# The core of a voting system is the intersection of Pareto sets

Voting system is a concept in political science. Here I give the mathematical definition of a voting system.

A **(binary) voting system** is a tuple $(P,V,q)$, where $P$ is any set, called the set of **proposals**, and $V$ is a finite set of preference relations on $P$, called the set of **voters**, and $q$ is an integer between (inclusive) $0$ and $\left|V\right|$, called the **quota**.

For each voter $v\in V$ and two proposals $x,y\in P$, we denote “$v$ prefers $x$ to $y$” by

$x\succeq_vy.$

A proposal $x\in P$ is a **defeat** of $y\in P$ if

$\left|\left\{v\in V\,\middle|\,x\succeq_vy\right\}\right|\geq q,$

denoted as $x\succsim_{V,q}y$ (despite this notation, $\succsim_{V,q}$ is *not* necessarily a preference relation on $P$ because it is not transitive generally, which is actually a well-known example of irrationality).

The **core** $\mathcal C(P,V,q)$ of the voting system is the set of such element $x\in P$: $x$ does not have any defeat other than $x$ itself (non-trivial defeat).

Pareto sets are common concepts in economics. To clarify, I also give the mathematical definition of them here.

Let $P$ be a set and $Q$ be a family of preference relations on $P$. Then, $x\in P$ is called a (weak) **$Q$-Pareto improvement** of $y\in P$ if $\forall v\in V:x\succeq_vy$, denoted as $x\succsim_Qy$ (despite the notation, $\succsim_Q$ is *not* necessarily a preference relation on $P$).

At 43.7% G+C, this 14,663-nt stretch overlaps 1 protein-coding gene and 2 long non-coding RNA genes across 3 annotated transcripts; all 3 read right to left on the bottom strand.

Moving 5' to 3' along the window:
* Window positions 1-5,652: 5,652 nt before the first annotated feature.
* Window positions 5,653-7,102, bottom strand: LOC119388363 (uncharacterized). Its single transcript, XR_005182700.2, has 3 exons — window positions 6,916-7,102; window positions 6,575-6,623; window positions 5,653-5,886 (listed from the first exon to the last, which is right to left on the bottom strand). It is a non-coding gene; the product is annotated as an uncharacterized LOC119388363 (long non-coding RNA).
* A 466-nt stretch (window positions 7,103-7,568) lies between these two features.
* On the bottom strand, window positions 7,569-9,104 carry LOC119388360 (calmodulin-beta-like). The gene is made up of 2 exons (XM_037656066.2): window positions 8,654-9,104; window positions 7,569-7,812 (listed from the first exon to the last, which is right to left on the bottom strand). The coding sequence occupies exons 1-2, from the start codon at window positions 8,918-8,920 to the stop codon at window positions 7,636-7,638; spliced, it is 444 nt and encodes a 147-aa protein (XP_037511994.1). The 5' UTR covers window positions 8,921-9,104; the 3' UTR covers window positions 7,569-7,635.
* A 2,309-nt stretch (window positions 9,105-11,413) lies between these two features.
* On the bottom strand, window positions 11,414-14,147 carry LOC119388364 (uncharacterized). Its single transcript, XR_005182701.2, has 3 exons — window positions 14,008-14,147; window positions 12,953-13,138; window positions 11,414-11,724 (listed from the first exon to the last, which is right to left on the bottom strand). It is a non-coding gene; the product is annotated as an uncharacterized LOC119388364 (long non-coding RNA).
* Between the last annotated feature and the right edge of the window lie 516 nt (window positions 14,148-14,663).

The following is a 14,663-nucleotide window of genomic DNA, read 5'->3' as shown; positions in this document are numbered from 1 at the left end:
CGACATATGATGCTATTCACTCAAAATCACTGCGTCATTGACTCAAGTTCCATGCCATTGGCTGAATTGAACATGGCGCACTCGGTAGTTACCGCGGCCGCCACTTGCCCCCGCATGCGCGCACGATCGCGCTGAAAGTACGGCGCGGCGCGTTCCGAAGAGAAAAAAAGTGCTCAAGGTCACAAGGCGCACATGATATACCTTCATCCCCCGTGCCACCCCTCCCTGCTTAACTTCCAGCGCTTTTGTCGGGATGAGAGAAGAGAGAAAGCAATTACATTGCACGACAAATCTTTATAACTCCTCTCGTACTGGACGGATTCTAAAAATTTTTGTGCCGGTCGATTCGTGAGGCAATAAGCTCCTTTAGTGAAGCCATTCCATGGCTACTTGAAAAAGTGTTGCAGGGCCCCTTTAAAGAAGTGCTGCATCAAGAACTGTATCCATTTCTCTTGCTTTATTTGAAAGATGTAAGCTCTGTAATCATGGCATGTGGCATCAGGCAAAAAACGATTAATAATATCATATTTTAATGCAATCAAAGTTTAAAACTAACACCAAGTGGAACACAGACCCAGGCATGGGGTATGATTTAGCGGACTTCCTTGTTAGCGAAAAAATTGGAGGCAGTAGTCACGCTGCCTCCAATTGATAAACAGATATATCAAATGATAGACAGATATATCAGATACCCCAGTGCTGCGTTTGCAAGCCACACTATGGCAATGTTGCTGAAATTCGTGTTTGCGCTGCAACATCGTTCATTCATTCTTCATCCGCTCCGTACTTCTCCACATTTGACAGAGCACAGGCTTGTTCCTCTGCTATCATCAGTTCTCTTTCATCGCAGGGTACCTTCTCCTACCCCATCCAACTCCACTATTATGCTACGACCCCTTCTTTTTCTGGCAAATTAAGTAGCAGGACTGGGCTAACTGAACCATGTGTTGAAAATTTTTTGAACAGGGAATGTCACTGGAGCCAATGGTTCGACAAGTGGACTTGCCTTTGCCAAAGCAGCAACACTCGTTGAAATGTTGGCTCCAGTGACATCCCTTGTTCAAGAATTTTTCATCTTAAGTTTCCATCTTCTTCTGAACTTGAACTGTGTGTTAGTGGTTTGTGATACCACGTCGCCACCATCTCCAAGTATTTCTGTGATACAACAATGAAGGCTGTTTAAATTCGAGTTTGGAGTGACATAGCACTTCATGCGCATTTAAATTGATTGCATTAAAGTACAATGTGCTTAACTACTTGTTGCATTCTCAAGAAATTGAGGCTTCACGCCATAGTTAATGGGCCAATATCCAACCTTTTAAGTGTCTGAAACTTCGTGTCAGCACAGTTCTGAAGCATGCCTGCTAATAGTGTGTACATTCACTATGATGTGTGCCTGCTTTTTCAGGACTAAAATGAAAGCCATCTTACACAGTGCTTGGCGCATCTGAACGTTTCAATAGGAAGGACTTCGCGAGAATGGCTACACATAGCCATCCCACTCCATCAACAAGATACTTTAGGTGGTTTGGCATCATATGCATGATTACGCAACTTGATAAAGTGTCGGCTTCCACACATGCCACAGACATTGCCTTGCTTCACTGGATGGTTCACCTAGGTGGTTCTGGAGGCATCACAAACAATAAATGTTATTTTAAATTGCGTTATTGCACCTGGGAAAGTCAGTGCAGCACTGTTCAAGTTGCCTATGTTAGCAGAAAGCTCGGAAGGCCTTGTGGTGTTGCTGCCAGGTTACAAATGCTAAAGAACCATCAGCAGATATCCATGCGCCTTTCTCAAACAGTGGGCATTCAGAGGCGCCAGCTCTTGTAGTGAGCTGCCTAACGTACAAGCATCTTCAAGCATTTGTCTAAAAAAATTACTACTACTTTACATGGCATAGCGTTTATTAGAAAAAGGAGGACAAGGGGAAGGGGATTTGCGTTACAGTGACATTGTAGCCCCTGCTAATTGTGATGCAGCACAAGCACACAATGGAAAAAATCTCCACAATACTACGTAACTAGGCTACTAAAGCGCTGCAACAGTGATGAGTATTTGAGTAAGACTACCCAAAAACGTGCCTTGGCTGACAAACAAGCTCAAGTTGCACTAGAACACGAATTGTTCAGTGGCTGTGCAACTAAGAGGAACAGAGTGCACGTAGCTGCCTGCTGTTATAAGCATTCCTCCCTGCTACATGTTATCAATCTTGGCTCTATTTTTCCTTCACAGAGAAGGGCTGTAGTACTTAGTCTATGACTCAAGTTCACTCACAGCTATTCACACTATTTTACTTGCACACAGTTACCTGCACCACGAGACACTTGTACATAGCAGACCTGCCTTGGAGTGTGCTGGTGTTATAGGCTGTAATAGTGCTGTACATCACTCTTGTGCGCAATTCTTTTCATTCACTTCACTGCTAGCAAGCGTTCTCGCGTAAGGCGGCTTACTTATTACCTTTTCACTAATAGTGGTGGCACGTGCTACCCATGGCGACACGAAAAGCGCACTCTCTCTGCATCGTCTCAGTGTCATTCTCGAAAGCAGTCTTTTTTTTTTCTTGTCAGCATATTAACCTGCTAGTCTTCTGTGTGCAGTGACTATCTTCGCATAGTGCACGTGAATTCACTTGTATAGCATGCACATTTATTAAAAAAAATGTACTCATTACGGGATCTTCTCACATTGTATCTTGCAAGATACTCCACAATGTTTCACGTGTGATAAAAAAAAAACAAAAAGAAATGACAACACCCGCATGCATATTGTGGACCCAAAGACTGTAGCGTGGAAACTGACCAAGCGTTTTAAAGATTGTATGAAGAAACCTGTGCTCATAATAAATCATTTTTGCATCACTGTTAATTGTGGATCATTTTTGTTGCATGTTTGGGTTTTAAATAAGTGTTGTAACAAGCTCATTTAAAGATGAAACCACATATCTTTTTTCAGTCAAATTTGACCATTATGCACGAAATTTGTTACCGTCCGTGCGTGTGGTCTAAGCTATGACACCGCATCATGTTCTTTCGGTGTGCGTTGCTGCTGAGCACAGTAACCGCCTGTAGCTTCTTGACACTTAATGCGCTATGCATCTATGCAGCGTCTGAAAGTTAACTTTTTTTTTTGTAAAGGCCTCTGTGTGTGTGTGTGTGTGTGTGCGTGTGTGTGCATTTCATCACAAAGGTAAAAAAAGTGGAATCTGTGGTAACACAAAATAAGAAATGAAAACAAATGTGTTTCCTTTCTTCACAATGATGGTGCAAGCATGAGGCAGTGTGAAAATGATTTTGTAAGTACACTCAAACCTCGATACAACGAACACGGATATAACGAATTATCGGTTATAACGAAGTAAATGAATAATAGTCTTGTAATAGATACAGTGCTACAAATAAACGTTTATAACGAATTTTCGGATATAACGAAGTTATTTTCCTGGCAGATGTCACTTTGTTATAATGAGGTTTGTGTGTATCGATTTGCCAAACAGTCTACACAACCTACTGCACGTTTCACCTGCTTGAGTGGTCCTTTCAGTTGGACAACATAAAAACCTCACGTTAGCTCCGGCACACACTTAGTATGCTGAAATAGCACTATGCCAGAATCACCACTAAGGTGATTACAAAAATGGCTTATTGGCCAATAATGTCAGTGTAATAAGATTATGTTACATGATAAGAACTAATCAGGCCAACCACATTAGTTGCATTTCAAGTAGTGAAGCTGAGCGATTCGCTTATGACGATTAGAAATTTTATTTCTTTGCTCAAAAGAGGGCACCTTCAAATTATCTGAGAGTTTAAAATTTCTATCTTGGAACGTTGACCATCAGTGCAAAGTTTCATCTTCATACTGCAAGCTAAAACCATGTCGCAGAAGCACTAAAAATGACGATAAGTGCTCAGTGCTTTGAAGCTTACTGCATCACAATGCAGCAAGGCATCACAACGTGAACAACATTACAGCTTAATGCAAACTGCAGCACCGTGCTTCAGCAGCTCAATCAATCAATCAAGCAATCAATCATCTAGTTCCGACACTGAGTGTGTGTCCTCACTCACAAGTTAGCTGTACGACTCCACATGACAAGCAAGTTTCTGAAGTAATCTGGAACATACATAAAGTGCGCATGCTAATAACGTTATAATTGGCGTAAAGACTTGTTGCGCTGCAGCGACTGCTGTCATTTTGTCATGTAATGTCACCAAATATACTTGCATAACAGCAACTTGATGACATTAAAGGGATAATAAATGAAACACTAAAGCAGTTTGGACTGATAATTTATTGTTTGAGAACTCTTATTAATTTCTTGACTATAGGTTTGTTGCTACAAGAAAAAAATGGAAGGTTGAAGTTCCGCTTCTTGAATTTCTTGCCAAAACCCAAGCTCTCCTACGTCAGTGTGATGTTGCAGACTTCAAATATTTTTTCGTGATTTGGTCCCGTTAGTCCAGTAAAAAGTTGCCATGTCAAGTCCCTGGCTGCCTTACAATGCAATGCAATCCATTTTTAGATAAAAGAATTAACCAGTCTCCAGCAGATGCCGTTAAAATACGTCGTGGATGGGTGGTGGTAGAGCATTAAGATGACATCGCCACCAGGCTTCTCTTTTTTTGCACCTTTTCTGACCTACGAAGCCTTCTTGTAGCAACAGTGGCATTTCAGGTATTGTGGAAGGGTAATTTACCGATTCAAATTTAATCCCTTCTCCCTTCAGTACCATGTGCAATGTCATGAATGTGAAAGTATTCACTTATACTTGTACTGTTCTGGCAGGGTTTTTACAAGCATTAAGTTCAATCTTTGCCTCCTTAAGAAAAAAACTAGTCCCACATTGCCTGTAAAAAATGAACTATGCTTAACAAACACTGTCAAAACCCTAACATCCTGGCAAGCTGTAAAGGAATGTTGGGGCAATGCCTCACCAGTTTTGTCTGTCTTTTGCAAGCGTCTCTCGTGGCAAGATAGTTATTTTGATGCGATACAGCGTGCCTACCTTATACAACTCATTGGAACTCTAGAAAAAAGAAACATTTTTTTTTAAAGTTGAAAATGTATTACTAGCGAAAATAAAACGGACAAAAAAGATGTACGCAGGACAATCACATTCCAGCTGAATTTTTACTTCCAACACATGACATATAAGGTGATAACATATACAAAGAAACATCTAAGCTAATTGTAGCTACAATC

The **Pareto set** $\mathcal P(P,Q)$ is the set of all such element $x\in P$: $x$ does not have any $Q$-Pareto improvement other than $x$ itself (non-trivial $Q$-Pareto improvement).

Here is the main result. For a voting system $(P,V,q)$,

$\mathcal C(P,V,q)=\bigcap_{Q\subseteq V,\left|Q\right|=q}\mathcal P(P,Q).$

*Proof.* To prove this, we need to show that $x\in P$ does not have any non-trivial Pareto improvement for any $q$ voters iff $x$ does not have any non-trivial defeat.

To prove the forward direction, suppose that $x\in P$ does not have any non-trivial Pareto improvement for any $q$ voters. Let $y\in P$ such that $y\ne x$, and the goal is to prove that $y$ is not a defeat of $x$.

Let

$Y\coloneqq\left\{v\in V\,\middle|\,y\succeq_vx\right\}.$

Then, $y$ is a $Y$-Pareto improvement of $x$, so we have $\left|Y\right|<q$ (because otherwise there is a subset of $Y$ with $q$ voters for which $y$ is a Pareto improvement of $x$). Therefore, $y$ is not a defeat of $x$.

To prove the backward direction, suppose that $x\in P$ has a non-trivial $Q$-Pareto improvement, where $Q\subseteq V$ and $\left|Q\right|=q$. Denote the improvement as $y$. Let

$Y\coloneqq\left\{v\in V\,\middle|\,y\succeq_vx\right\}.$

because $y$ is a $Q$-Pareto improvement of $x$, we have $Q\subseteq Y$. Therefore, $\left|Y\right|\geq\left|Q\right|=q$. Therefore, $y$ is a defeat of $x$. $\square$

Specially, we have

$\mathcal C\!\left(P,V,\left|V\right|\right)=\mathcal P(P,V).$

Here is an example. Suppose we have 5 voters, and the set of proposals is $\mathbb R^2$. Each voter has an ideal point and prefers points nearer to the ideal point. The 5 ideal points form a convex pentagon. Then we can find the core easily by the conclusion above: